When you initially have the test you will be told how long it will be before the results are returned to the practice, however, this will usually be up to approximately 5 working days for blood tests and 7-10 days for x-ray results.
Please call after 2pm to enquire about your test results as our reception staff will have more time to deal with your request after this time.
Please note that the practice has a strict policy regarding confidentiality and data protection and we will only release test results to the person to whom they relate to unless that person has given prior permission for the release of this data, or they are not capable of understanding the results.
It is your responsibility to check your results and to make an appointment to discuss them with your doctor if your are advised to do so.
A blood test is when a sample of blood is taken for testing in a laboratory. Blood tests have a wide range of uses and are one of the most common types of medical test. For example, a blood test can be used to:
- assess your general state of health
- confirm the presence of a bacterial or viral infection
- see how well certain organs, such as the liver and kidneys, are functioning
A blood test usually involves the phlebotomist taking a blood sample from a blood vessel in your arm and the usual place for a sample is the inside of the elbow or wrist, where the veins are relatively close to the surface. Blood samples from children are most commonly taken from the back of the hand. The child's hand will be anaesthetised (numbed) with a special cream before the sample is taken.
You can find out more about blood tests, their purpose and the way they are performed on the NHS Choices website.
You may be given further instructions with regards to your blood test, depending on what tests are required:
Fasting Blood Tests
Certain blood tests can be affected by what patients eat and drink and therefore, depending on the test required, you may be requested to fast prior to having your blood test taken. If you are told you will be having a fasting blood test, do not eat or drink anything (except for water) for 14 hours prior to having your blood test.
Glucose Tolerance Tests
In order to help diagnose diabetes, patients can be asked to have a Glucose Tolerance Test. This test will include two blood tests. Patients are asked to fast for the first blood test (see instructions above). Once the first blood test has been taken, patients will be required to drink 410mls of Lucozade Original (not diet or sport varieties). Patients are required to provide their own Lucozade. The patient should continue to fast for a further two hours, after which a second blood test will be taken. Between the two blood tests, patients are asked to rest as exercise or activity can interfere with the second test result.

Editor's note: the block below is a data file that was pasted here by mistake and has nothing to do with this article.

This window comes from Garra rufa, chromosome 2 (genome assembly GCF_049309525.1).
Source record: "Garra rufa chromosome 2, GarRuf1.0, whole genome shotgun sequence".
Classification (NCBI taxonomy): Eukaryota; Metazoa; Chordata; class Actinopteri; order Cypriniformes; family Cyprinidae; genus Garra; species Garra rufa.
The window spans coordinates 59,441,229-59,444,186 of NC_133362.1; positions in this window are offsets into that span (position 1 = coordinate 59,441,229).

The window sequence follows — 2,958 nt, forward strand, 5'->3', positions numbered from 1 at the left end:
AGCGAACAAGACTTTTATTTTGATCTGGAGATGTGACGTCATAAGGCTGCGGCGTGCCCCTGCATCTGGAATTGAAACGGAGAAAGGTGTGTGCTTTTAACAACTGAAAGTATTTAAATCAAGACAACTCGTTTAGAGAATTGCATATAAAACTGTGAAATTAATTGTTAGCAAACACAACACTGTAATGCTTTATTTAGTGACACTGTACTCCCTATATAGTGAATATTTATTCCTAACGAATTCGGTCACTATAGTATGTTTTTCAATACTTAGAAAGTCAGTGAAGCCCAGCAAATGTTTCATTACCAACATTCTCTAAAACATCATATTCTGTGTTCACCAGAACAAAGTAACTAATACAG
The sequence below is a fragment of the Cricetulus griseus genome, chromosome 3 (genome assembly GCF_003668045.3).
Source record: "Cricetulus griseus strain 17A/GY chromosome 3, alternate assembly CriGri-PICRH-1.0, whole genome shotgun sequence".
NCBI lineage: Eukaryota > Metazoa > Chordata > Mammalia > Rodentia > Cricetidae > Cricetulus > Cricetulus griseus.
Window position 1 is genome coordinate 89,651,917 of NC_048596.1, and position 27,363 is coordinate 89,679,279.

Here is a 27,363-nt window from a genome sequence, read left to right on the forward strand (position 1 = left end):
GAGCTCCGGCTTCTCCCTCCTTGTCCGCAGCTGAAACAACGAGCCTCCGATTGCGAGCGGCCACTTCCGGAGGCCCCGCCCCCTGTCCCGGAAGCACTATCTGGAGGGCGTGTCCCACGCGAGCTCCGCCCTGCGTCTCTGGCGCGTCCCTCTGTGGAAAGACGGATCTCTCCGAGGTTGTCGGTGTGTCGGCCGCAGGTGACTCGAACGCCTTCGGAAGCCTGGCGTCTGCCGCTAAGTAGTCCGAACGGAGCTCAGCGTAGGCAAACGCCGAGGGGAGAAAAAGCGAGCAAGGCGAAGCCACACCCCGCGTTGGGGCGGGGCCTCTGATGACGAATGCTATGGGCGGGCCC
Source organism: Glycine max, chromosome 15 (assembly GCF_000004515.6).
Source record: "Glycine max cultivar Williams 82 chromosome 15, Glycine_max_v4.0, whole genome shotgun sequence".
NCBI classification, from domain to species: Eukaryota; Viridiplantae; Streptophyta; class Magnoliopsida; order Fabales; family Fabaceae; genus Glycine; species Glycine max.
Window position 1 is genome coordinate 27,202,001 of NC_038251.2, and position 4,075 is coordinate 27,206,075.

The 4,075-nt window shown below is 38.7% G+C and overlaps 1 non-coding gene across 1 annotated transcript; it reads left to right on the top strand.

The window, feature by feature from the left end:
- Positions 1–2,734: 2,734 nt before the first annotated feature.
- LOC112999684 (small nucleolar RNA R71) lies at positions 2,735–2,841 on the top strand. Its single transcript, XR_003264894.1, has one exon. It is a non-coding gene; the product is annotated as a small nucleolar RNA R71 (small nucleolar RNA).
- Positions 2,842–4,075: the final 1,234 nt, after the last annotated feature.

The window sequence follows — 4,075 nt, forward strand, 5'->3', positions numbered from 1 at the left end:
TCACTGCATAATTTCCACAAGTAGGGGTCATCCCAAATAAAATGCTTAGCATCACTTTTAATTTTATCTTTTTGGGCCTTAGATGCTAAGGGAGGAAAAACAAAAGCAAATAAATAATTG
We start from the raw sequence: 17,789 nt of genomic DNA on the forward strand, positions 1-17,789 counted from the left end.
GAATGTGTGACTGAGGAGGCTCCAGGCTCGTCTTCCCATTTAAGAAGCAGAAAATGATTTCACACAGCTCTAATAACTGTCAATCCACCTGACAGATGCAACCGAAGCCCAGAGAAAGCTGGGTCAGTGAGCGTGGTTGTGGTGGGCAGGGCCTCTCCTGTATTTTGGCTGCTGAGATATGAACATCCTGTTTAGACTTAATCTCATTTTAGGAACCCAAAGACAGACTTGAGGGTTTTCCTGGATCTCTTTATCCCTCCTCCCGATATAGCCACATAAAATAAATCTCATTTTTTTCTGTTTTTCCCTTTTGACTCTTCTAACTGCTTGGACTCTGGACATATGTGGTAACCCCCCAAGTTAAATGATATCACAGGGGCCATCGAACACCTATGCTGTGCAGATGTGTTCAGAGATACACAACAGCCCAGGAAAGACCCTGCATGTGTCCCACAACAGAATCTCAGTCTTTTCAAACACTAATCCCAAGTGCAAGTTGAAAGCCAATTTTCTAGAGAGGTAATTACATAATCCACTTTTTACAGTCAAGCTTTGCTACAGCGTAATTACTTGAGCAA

An X-ray is a widely used diagnostic test to examine the inside of the body. X-rays are a very effective way of detecting problems with bones, such as fractures. They can also often identify problems with soft tissue, such as pneumonia or breast cancer.
If you have a X-ray, you will be asked to lie on a table or stand against a surface so that the part of your body being X-rayed is between the X-ray tube and the photographic plate.
An X-ray is usually carried out by a radiographer, a healthcare professional who specialises in using imaging technology, such as X-rays and ultrasound scanners.
You can find out more about x-ray tests, how they are performed, their function and the risks by visiting the NHS Choices website.
To assess how well a patient's lungs work, a breathing test, called spirometry is carried out. As part of the test, you will be required to breathe into a machine called a spirometer.
The spirometer takes two measurements: the volume of air you can breathe out in one second (called the forced expiratory volume in one second or FEV1) and the total amount of air you breathe out (called the forced vital capacity or FVC).
You may be asked to breathe out a few times to get a consistent reading.
The readings are compared with normal measurements for your age, which can show if your airways are obstructed.
Prior to the test
To enable an accurate reading, try to follow the next few steps:
- A spirometry screening cannot be done if you have taken antibiotics in the last 6 weeks as this will give inaccurate readings
If you use inhalers, try not to use your blue, grey, purple or white inhalers for 6 hours or your green inhaler for 12 hours before the test.
- Avoid smoking for 24 hours, if possible
- Postpone the test if you are suffering from a cough or a cold.
- You may be asked to take some steroid tablets for 2 weeks & then to return for a repeat test.